Nissan Z - ZX 1970-1988 Repair Guide

Battery, Starting and Charging Systems

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BASIC OPERATING PRINCIPLES



Battery

The battery is the first link in the chain of mechanisms which work together to provide cranking of the automobile engine. In most modern vehicles, the battery is a lead/acid electrochemical device consisting of six 2V subsections (cells) connected in series so the unit is capable of producing approximately 12V of electrical pressure. Each subsection consists of a series of positive and negative plates held a short distance apart in a solution of sulfuric acid and water.

The two types of plates are dissimilar metals. This causes a chemical reaction which produces current flow from the battery when its positive and negative terminals are connected to an electrical component such as a lamp or motor. The continued transfer of electrons would eventually convert the sulfuric acid to water, and make the two plates identical in chemical composition. As electrical energy is removed from the battery, its voltage output tends to drop. Thus, measuring battery voltage and battery electrolyte composition are two ways of checking the ability of the battery to supply power. During the starting of the engine, electrical energy is removed from the battery. However, if the charging circuit is in good condition and the operating conditions are normal, the power removed from the battery will be replaced by the alternator which will force electrons back through the battery, reversing the normal flow, and restoring the battery to its original chemical state.

Starting System

The battery and starting motor are linked by very heavy electrical cables designed to minimize resistance to the flow of current. Generally, the major power supply cable that leaves the battery goes directly to the starter, while other electrical system needs are supplied by smaller cables. During starter operation, power flows from the battery to the starter and is grounded through the vehicle's frame and the battery's negative ground strap.

The starting motor is a specially designed, direct current electric motor capable of producing a great amount of power for its size. One thing that allows the motor to produce a great deal of power is its tremendous rotating speed. It drives the engine through a tiny pinion gear (attached to the starter's armature), which drives the very large flywheel ring gear at a greatly reduced speed. Another factor allowing it to produce so much power is that only intermittent operation is required of it. Thus, little allowance for air circulation is required, and the windings can be built into a very small space.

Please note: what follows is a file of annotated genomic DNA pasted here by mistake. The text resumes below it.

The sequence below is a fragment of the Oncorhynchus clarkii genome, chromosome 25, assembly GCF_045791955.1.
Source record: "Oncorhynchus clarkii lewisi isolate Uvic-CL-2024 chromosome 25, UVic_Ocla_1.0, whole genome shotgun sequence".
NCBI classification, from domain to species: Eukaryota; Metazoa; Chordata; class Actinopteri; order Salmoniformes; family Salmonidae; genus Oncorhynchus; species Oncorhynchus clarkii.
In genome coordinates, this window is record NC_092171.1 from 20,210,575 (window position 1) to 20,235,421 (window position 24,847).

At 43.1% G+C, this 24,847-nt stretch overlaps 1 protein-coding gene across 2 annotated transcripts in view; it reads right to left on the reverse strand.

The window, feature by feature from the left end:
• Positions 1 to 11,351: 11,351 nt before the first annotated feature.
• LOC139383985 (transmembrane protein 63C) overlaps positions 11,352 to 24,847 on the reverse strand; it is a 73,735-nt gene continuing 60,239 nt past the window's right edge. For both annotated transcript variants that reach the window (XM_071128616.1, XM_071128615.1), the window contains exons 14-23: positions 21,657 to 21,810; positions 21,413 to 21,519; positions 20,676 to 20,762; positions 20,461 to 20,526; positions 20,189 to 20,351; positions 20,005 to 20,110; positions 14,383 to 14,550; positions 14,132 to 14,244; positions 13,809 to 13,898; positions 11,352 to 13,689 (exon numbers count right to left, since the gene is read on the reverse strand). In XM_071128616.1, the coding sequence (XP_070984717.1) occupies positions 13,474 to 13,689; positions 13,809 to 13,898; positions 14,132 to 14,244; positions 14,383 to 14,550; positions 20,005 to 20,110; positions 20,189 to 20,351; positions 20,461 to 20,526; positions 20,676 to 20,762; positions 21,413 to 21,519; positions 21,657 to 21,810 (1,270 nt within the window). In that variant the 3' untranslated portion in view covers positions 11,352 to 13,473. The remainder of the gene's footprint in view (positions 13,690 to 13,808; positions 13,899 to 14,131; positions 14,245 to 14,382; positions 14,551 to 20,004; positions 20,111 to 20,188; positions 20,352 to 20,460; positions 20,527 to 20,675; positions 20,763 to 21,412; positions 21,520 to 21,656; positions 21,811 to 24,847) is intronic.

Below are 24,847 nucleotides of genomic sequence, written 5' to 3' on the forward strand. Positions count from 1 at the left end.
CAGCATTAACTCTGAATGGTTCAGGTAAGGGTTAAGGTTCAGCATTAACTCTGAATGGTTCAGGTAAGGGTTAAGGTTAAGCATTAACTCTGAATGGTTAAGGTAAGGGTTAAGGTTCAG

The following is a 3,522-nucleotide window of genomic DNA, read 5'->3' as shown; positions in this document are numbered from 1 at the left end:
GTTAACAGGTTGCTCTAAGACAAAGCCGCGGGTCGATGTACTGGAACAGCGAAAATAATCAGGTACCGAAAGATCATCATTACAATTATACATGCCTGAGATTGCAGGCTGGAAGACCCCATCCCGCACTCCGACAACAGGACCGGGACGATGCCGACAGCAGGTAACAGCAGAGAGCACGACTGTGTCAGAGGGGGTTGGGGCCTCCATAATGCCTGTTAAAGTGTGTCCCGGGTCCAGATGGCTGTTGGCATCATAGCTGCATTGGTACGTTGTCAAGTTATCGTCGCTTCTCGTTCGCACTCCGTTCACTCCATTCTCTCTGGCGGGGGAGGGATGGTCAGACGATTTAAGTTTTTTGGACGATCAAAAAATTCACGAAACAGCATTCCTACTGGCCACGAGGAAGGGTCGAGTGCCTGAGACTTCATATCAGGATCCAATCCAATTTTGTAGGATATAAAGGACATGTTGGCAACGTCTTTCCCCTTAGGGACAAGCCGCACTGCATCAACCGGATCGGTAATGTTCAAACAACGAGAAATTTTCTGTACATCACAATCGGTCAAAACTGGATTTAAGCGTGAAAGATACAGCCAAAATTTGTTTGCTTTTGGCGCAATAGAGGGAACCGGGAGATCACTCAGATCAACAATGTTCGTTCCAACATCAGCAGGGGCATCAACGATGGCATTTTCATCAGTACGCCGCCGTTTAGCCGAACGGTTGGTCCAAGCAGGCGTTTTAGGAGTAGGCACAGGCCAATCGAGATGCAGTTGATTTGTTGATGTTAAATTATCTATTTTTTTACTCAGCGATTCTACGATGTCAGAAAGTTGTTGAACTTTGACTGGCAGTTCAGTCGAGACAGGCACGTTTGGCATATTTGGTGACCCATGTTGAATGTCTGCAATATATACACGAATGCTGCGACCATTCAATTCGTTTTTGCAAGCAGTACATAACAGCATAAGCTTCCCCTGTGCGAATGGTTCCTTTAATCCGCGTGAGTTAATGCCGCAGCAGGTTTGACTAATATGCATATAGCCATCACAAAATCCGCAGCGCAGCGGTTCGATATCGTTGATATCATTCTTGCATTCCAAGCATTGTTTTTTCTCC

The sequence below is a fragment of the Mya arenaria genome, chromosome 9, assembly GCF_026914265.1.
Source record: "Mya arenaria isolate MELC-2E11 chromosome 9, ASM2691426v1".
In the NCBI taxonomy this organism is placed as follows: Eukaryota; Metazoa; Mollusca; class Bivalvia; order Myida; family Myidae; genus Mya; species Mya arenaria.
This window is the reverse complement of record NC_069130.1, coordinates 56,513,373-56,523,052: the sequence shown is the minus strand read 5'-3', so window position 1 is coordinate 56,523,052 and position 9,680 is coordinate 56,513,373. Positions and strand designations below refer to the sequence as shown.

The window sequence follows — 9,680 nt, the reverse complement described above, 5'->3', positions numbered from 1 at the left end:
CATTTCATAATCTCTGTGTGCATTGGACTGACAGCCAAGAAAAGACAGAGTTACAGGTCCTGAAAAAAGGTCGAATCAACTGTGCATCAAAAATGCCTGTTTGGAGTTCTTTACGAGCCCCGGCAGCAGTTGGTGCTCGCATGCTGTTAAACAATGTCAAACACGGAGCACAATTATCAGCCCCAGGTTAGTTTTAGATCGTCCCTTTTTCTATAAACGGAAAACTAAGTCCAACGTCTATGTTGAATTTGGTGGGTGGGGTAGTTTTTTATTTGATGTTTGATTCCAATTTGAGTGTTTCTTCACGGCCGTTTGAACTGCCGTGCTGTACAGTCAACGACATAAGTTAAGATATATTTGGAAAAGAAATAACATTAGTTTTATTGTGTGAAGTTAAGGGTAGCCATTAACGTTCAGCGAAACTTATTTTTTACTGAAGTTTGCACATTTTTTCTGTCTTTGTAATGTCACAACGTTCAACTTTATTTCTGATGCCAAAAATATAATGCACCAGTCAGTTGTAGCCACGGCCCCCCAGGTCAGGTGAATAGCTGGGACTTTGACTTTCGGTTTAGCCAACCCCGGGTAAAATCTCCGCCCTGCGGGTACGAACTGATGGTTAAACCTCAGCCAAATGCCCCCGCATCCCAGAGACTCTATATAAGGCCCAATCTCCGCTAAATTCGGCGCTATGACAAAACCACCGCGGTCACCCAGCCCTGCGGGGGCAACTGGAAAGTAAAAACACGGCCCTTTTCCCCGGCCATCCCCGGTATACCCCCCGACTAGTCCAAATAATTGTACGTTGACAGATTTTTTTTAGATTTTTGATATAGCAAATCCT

The starter solenoid is a magnetic device which is actuated by a small current supplied by the starter circuit of the ignition switch. This magnetic action moves a plunger which mechanically engages the starter and closes the heavy switch connecting it to the battery. The starting circuit consists of the starting switch contained within the ignition switch, a transmission neutral safety switch, and the wiring necessary to connect these in series with the starter solenoid or relay.

The pinion, a small gear, is mounted to a one way drive clutch. This clutch is splined to the starter armature shaft. When the ignition switch is moved to the START position, the solenoid plunger slides the pinion toward the flywheel ring gear via a collar and spring. If the teeth on the pinion and flywheel match properly, the pinion will engage the flywheel immediately. If the gear teeth butt one another, the spring will still be compressed and will force the gears to mesh as soon as the starter turns far enough to allow them to do so. As the solenoid plunger reaches the end of its travel, it closes the contacts that connect the battery and starter and then the engine is cranked.

As soon as the engine starts, the flywheel ring gear begins turning fast enough to drive the pinion at an extremely high rate of speed. At this point, the one-way clutch begins allowing the pinion to spin faster than the starter shaft so that the starter will not operate at excessive speed. When the ignition switch is released from the starter position, the solenoid is de-energized, and a spring pulls the gear out of mesh interrupting the current flow to the starter.